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World's largest crop of tequila plant set to fuel green energy in far north Queensland

Date: 20-Jul-17
Author: Laura Chalk

Agave plants are a water-efficient succulent used to make tequila © MSF Sugar

Agave plants are a water-efficient succulent used to make tequila

We’re in an age of innovation when it comes to sustainable resource use. Ink toner is being used to build roads, soft plastics are transformed into outdoor furniture. It seems that imagination is all that’s needed when it comes to producing another addition to the assemblage of clever environmental solutions.  

The world’s largest crop of the plant used to make tequila is set to be cultivated not on the plains of Mexico, but in far north Queensland. And it’s use? Rather than as a go-to alcoholic shot at parties, it will help fuel a new green energy initiative.

Queensland’s MSF Sugar is aiming to become a world industry leader, with plans to plant 4,000 hectares of the agave plant on the Atherton Tablelands, west of Cairns. It aims to plant 3.2 million agave plants each year.

“Agave produces a huge amount of biomass with very little water, and the climate up here is very similar to Tequila, Mexico, so we thought maybe we can use it,” explains business development manager, Hywel Cook.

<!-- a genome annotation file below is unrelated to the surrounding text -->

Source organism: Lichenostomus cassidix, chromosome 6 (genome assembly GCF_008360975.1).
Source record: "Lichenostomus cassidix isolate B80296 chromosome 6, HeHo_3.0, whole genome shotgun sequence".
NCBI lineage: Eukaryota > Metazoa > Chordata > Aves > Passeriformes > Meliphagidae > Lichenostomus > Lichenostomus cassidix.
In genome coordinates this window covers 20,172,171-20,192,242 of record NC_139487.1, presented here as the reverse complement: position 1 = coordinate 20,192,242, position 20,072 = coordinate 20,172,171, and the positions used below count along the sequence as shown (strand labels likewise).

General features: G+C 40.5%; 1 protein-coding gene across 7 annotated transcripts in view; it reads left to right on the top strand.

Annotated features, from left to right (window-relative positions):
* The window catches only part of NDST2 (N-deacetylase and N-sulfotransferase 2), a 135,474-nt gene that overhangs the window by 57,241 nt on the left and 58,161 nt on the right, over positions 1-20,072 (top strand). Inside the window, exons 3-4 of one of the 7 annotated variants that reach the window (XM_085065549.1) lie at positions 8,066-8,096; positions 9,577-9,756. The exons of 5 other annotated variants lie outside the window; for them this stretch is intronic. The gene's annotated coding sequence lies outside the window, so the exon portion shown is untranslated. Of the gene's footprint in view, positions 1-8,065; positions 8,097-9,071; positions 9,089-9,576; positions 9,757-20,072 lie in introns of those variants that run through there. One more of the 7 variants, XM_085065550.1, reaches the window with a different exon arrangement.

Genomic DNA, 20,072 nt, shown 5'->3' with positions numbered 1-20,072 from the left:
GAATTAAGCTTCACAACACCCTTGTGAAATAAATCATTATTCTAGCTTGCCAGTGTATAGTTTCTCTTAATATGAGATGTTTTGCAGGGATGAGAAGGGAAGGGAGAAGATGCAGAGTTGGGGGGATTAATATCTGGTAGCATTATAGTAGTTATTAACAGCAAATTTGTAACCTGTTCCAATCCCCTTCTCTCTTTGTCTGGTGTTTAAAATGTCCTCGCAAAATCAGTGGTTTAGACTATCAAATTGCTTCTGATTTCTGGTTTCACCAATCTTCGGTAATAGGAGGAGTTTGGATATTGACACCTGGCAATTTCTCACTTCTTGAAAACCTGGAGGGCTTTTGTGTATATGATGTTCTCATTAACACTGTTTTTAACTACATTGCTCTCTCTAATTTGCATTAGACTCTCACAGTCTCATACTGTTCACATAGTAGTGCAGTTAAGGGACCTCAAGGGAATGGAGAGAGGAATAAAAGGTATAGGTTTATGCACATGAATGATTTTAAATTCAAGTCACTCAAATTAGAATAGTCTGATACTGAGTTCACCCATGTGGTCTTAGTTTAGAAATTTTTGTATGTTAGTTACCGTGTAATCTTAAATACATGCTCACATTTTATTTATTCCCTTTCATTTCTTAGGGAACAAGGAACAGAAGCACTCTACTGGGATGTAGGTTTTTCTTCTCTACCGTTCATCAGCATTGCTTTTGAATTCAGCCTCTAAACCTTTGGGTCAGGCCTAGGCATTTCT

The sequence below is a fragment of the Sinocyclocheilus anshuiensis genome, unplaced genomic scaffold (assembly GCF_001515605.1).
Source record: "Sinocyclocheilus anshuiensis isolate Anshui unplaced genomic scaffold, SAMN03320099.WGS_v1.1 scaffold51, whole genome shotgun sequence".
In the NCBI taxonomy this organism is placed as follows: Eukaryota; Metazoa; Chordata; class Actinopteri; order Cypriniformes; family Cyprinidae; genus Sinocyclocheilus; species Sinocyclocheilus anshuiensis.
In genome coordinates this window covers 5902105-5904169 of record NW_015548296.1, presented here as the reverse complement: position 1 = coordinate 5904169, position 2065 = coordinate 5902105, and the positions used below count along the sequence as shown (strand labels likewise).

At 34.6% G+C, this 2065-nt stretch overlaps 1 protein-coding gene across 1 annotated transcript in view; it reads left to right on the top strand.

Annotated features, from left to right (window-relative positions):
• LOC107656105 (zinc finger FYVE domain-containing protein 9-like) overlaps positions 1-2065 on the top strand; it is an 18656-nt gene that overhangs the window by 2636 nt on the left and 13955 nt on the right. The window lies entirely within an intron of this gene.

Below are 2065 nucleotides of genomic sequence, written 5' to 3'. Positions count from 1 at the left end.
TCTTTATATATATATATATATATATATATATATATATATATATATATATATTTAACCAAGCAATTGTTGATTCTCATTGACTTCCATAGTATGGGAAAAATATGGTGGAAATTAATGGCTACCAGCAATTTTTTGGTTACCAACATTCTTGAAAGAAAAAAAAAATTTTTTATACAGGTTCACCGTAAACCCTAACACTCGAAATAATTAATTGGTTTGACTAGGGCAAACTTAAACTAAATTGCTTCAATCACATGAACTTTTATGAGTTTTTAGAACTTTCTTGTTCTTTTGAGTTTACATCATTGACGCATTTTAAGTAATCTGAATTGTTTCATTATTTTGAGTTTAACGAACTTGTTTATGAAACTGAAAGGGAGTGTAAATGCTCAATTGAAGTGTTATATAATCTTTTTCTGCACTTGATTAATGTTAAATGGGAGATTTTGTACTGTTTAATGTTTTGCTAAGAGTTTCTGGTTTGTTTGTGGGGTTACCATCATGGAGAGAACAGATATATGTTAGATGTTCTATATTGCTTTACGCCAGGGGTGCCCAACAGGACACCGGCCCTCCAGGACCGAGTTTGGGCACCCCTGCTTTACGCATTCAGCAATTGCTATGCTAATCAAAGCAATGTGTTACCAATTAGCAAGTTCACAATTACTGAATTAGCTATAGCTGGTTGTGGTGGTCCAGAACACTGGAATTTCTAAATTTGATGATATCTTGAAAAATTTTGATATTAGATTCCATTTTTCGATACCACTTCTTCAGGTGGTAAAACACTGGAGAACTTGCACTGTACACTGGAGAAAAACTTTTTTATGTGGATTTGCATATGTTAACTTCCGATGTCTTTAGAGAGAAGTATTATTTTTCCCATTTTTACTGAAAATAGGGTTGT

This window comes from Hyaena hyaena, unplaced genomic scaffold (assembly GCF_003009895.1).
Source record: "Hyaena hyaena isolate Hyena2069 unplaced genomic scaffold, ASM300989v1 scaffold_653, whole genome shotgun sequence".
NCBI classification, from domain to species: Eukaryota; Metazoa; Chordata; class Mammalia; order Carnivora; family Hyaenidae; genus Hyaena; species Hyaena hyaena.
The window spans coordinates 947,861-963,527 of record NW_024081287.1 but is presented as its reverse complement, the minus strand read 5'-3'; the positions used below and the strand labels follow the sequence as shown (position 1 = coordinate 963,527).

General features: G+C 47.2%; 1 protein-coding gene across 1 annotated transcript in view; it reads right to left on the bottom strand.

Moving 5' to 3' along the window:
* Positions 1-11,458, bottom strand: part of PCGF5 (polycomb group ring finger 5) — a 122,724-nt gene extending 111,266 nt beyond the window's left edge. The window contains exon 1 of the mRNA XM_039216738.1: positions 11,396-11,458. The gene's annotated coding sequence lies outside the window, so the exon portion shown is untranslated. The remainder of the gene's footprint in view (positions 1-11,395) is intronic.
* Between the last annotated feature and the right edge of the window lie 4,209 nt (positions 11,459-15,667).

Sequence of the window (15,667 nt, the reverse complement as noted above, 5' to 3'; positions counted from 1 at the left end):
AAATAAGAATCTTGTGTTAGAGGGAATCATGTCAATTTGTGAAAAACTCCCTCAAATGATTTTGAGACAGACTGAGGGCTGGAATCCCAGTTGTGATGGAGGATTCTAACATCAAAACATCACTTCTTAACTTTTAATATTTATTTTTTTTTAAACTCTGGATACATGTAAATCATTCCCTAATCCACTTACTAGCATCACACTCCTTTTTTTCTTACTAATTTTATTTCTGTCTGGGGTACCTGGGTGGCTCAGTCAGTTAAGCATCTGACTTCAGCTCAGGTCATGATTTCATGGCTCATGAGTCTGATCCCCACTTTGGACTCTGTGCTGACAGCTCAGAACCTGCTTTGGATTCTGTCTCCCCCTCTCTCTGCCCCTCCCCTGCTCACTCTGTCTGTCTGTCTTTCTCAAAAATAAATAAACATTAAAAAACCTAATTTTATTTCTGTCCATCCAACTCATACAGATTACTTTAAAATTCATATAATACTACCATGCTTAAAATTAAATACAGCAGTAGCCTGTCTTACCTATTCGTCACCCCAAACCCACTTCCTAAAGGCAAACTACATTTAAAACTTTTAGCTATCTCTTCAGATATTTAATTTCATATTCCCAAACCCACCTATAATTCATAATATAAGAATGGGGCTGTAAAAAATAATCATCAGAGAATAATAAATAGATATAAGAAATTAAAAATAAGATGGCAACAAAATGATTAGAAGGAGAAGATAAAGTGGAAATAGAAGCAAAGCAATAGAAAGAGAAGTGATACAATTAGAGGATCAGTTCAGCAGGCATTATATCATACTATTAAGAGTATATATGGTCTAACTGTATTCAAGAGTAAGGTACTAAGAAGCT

The milling company is planning a $60 million biomass refinery project scheduled for completion in 2018, which will operate along with a green energy power station and distillery.

The agave plantations will form a large part of the project, fuelling the power station, along with sugar cane fibre. This innovative fuel will provide 200,000 megawatts of electricity every year, which will be fed into the Ergon Energy grid.

According to Mr Cook, the company seeks to optimise the plant’s use seasonally: “During the crushing season we’ll take in the cane and then in the other half of the year we’ll bring in the agave.”

The plant has potential beyond fuel.  Mr Cook sees it as a raw material that can be converted into a plastic alternative as well as a range of other products.

Agave cultivation is perfect for Australia’s dry climate, as its water efficiency makes it appealing not just to the milling company but also to local farmers.

This imaginative use of a versatile plant is an inspiration for innovators everywhere to invent new uses for resources already in our midst. This initiative by MSF Sugar is certainly one worth cheering on.

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Laura                                             Chalk
Author: Laura Chalk

Laura joined Planet Ark in 2016. She has a wealth of knowledge and experience having travelled the world and a background in teaching English as a second language among other things.

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